Done

Drawing for Myself – Making a Mini-Comic Pt 3

January 26, 2011 by  
Filed under Blog

Nearly done with the artwork for the new minicomic I’m attempting to complete in under a week!

As I’ve said before, I’m trying to complete the 8-page tale Boulder and Fleet: Adventurers for Hire in less than a week. I’m using time I usually allocate for a warm-up sketch or two during my workday, so I have less than an hour per page to complete the pencil and ink illustrations. It is my intent to keep that speedy process in all aspects of the comic’s creation, so even at the digital clean-up stage I’m not allowing myself to do much more than erasing a few smudges.

However, at this stage I discovered a bit of a problem. In some of the more challenging panels (like the one above) I found myself penciling a little darker than I usually do. This becomes problematic when trying to eliminate the blue lines in Photoshop. When brightening the page to eliminate the blue sketch lines, I’m finding that some of the dry brush ink lines are losing their quality. My solution? Adjust the levels so the pencil lines are nearly invisible, then use the dodge tool (set to highlights at 5% pressure) to scrub out some of the more stubborn pencil lines. This leaves a few of the pencil lines there, which gives the pages a little roughness that I didn’t expect to like so much. These lines probably won’t show up in the webcomic or print edition anyway, but I’ll be just as happy if they do remain.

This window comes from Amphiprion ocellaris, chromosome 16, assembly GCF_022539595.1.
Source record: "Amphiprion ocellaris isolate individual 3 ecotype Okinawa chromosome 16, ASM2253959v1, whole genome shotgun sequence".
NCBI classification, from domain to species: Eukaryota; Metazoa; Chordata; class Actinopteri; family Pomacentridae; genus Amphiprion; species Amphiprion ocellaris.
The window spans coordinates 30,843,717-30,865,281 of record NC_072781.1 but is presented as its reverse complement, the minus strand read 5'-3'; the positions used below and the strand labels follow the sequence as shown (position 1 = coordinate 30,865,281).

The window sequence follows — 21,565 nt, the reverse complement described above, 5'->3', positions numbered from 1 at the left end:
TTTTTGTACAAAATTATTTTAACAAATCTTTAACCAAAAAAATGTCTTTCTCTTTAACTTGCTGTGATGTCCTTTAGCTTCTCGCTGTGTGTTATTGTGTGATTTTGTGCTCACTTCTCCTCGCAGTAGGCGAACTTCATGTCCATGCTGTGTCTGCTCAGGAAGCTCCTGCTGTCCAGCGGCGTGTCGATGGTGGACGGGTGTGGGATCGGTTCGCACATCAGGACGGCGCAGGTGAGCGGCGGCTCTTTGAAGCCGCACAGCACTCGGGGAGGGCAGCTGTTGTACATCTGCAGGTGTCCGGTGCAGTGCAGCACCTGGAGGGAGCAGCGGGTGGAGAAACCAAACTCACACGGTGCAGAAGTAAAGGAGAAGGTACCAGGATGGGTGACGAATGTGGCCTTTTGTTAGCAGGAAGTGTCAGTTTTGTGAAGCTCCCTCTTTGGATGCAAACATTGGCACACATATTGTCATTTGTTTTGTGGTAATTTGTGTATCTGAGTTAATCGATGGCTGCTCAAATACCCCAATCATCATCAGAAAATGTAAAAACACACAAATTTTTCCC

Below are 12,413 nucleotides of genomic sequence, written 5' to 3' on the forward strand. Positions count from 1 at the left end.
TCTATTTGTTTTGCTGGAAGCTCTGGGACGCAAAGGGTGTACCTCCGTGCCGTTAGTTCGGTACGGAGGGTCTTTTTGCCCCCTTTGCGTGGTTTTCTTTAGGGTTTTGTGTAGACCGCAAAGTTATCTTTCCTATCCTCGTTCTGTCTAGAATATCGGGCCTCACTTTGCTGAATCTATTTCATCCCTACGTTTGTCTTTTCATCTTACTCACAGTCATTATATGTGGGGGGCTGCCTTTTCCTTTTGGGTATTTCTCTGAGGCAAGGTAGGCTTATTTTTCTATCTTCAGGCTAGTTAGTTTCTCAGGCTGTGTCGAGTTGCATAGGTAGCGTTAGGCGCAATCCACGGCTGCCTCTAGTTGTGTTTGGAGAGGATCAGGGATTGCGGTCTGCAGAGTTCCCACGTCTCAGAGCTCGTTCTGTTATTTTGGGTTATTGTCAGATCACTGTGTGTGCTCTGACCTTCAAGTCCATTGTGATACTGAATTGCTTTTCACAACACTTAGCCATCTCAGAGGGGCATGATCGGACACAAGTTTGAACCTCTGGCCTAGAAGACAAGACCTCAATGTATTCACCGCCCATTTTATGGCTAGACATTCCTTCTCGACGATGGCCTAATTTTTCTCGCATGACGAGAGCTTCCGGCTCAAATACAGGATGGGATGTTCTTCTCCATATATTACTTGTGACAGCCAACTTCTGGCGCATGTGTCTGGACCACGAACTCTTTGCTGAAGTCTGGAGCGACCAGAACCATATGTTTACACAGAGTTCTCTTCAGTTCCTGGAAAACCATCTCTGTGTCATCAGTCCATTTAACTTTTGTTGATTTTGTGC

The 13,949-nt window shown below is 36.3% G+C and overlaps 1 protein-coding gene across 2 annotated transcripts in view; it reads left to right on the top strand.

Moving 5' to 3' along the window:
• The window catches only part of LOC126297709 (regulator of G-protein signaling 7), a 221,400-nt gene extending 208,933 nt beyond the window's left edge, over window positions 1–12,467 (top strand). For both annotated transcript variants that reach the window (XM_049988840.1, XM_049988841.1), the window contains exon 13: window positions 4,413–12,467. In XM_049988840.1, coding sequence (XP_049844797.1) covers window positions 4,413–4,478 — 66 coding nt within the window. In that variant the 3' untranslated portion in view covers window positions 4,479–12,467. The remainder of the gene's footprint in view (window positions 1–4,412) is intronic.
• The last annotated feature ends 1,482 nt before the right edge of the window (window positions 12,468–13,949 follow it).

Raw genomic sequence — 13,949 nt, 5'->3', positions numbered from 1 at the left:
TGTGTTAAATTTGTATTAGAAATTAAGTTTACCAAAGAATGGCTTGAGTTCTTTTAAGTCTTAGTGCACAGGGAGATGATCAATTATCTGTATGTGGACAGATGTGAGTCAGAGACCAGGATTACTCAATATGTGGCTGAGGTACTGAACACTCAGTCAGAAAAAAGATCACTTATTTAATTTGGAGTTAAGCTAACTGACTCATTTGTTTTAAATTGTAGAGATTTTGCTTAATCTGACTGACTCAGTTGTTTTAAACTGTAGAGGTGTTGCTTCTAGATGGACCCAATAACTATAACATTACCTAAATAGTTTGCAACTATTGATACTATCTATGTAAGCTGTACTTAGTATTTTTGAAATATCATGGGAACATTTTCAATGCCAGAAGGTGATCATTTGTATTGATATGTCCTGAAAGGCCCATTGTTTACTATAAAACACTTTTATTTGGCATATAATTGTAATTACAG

I’ve made a few more discoveries as I’ve doodled my way through this comic, which I’ll share later this week. I’m on track to finish it before Saturday, so I might have it up online by then!

Tools used: Blue pencil, Pentel Color Brush Pen, bristol, my brain.

Here’s Part 1 and Part 2 of the process series for this mini-comic.

Comments

2 Responses to “Drawing for Myself – Making a Mini-Comic Pt 3”
  1. Pardon me if I got something wrong here, but why don’t you create a “Black & White” Adjustment Layer to get rid of the blue lines instead of “brightening the page”?

    • Jerzy Drozd says:

      That might work even better, and allow for more flexibility. I keep forgetting about using adjustment layers! Been using PS since ’94, so I wind up defaulting to using Levels to brighten my pages.

      Thanks for the tip! 🙂